“A Manager is not a Leader, and a Leader is not a Manager”
All too often we promote, give raises, or place people in leadership positions as a result of their historical “successful” performance; subjective, of course, since success is generally solely determined by the manager giving the performance appraisal…this leads to the understanding that a person is only as successful as their manager allows them to be. Success is often defined by tenure, performance ratings, and in the worst cases, relationship. When the values and work habits of the follower are pleasing to a manager, the manager, in turn, places value on the person who exhibits them and provides a favorable performance review. On the other hand, when a manager does not value the characteristics or contributions a follower makes, they are less likely to provide a constructive performance review.
If a manager is seeking conformity or confirmation bias, he/she may not appreciate characteristics such as a follower being inquisitive and less likely to recognize them for the equivalent strengths, which may be innovative or creative. Oftentimes, these employees are labeled in one way or another as contrite, argumentative, difficult, lack of flexibility, etc. and therefore looked over for promotions. Until that is, another manager comes along that values these characteristics, recognizes the strengths, and places them in positions for greater exposure, success, and ultimately promotion. The reality is, we all have a unique set of strengths, values, experiences, and perspectives. A leader not skilled in open-mindedness, tolerance, or having a growth mindset, may miss the ingenuity that exists by learning to value characteristics that don’t come naturally to them, and will thereby end up with a team of similarity and unsustainability.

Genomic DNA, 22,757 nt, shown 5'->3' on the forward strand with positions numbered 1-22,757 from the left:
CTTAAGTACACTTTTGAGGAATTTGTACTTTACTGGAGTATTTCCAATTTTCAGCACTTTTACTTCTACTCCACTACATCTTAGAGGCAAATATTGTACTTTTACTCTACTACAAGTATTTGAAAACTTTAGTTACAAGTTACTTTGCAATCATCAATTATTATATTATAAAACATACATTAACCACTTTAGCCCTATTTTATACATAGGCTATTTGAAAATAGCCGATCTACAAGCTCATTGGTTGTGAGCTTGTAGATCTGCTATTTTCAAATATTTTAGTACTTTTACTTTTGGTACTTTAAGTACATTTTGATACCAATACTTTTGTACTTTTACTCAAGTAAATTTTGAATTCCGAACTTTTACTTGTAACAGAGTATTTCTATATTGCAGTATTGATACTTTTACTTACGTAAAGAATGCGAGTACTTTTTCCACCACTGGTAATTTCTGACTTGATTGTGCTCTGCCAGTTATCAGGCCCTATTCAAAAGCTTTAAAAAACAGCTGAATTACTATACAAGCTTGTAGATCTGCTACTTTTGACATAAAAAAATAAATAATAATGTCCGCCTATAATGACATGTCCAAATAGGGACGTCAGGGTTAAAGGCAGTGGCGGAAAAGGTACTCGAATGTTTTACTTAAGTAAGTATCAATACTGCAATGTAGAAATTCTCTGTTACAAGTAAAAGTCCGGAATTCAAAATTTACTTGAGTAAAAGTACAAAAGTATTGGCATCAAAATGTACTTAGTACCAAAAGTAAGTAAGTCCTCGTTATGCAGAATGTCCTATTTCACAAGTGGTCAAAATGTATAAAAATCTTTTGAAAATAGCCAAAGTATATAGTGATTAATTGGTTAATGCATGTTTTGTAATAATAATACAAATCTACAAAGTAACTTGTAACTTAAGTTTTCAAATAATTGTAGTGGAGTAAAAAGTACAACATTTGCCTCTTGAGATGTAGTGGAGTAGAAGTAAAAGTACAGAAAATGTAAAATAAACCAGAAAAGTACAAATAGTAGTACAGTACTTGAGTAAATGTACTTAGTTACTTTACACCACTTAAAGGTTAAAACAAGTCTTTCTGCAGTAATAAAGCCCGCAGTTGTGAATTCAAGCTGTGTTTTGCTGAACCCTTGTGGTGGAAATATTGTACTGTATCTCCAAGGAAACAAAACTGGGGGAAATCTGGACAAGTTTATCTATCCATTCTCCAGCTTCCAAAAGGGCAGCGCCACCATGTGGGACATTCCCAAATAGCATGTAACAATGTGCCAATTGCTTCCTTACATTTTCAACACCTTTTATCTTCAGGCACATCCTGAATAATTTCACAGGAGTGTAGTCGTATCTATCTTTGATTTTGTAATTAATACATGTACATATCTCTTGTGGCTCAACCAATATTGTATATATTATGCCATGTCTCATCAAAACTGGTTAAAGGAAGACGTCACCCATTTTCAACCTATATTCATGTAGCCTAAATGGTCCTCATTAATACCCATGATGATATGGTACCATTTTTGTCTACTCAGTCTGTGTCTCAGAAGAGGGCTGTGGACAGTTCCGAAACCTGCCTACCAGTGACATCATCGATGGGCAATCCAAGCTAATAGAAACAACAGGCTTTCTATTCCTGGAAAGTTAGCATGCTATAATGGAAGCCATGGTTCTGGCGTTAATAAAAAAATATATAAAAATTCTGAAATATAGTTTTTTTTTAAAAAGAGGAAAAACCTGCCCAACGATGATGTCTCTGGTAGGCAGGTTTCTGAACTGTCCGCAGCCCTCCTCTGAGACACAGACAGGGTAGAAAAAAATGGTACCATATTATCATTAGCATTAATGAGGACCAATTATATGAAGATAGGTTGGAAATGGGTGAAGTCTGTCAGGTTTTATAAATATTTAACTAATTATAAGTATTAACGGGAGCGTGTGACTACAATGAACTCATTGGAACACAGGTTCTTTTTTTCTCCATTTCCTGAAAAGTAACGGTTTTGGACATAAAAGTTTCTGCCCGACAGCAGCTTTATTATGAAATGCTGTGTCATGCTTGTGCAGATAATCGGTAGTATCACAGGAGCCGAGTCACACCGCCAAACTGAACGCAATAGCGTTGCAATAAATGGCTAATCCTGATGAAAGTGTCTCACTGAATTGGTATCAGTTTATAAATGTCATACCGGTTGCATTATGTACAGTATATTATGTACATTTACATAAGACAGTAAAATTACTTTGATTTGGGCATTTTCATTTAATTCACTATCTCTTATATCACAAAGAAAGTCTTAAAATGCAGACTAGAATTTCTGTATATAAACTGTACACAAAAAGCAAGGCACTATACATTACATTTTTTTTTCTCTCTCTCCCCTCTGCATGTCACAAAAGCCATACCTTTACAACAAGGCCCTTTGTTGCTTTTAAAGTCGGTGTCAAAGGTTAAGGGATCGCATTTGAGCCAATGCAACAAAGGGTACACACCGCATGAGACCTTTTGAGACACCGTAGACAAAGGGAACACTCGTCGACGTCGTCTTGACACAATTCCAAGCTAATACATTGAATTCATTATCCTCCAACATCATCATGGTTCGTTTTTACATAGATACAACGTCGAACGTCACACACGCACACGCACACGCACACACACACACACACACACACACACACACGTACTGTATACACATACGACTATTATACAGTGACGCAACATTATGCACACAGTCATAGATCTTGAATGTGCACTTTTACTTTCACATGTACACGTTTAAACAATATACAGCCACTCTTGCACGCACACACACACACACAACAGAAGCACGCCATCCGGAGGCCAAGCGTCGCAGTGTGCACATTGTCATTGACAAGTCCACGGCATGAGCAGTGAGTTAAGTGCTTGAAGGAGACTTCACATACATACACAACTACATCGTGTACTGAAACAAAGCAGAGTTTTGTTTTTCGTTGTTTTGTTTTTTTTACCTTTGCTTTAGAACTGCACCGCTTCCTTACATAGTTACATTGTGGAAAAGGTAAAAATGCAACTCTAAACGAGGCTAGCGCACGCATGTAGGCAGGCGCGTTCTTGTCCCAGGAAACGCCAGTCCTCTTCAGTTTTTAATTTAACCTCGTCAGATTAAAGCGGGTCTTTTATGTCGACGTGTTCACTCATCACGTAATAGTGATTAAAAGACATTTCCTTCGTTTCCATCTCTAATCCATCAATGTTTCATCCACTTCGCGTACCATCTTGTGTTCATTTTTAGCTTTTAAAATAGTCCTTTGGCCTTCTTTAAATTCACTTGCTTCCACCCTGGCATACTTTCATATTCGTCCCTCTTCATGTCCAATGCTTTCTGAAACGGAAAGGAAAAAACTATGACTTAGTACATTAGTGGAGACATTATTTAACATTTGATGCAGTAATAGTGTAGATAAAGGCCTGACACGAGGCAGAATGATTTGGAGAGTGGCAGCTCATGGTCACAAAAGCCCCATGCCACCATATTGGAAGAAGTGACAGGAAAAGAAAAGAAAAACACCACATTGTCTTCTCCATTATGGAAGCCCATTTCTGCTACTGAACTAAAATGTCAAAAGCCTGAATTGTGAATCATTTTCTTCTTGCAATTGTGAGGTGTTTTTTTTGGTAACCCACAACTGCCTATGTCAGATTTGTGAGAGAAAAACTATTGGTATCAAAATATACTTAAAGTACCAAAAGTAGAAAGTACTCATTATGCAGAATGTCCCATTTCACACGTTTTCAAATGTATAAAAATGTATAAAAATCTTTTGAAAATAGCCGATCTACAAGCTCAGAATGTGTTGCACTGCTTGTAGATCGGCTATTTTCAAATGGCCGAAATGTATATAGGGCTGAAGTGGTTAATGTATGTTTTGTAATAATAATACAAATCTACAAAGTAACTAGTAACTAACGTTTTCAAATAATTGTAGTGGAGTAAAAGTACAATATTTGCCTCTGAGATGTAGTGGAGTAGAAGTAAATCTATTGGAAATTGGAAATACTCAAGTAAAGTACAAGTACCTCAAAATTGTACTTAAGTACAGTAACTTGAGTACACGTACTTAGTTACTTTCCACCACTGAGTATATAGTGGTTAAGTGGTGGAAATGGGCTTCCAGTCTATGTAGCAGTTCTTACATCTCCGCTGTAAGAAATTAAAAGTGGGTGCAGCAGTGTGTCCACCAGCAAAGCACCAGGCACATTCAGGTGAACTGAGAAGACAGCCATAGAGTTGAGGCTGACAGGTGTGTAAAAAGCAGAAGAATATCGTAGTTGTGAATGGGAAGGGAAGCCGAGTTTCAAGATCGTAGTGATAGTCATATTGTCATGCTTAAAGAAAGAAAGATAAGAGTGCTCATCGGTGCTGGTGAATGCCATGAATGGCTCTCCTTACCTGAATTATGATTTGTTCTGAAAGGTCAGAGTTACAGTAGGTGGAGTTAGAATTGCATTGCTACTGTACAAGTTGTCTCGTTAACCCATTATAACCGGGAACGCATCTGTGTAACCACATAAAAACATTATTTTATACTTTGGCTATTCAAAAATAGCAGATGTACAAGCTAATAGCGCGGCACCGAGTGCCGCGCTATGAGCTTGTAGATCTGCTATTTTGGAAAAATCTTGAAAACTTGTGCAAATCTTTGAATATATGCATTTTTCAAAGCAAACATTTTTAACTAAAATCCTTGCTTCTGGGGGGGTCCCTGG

The conventional manner in which we promote has been considered a reward for tenure or “a job well done”. Rather, what if we promoted leaders based on the skills they have to inspire and influence team members in a way that would bring about job satisfaction and organizational success? The problem with conventional promotion is that we place people in positions of power who are incapable of genuinely desiring to see the success of others above themselves. Egotistical characteristics of title-hungry people or people with a “Be right" over a "Do Right” mindset start to permeate the organization, creating a culture of competitiveness, high stress, and low relationship. Further, and much more detrimental with this practice, is the outcome of poor efficiencies, low satisfaction, high turnover, and organizational demise.
Evidence has determined a relationship exists between personality characteristics to job satisfaction; concluding that when personality characteristics are strategically aligned to a particular role, it can result in increased workplace efficiency, job satisfaction, and employee retention. Translated to the role of a leader, when personality characteristics (such as to inspire and influence) are appropriately aligned to the right person, the efficiencies, level of satisfaction, and retention rates are compounded as they are then influenced upon the team members; resulting in improved organizational outcomes.
The most successful strategy, as revealed in my research, that positively influenced job satisfaction and mitigating turnover was individualization, which further supported the remaining two strategies revealed of communication and development. Employees desire a work environment in which they are recognized as a unique individual, with unique contributions, and unique needs. When they are treated as such, job satisfaction rose, and turnover decreased. A leader who refuses, or is incapable of individualizing their approach to team members and unable to place the needs and desires of the team above their own…well, that person is simply a manager!
It is time to dissolve the conventional wisdom of what constitutes promotable people and realize the leader role requires a unique skill set. We owe it to our teams and our organization to bring only these individuals who exhibit leadership skills into these roles. It should never be assumed, or even considered, that a person who performed well in one role, has the skill set necessary to promote to the next higher level.
Leadership is a Personality!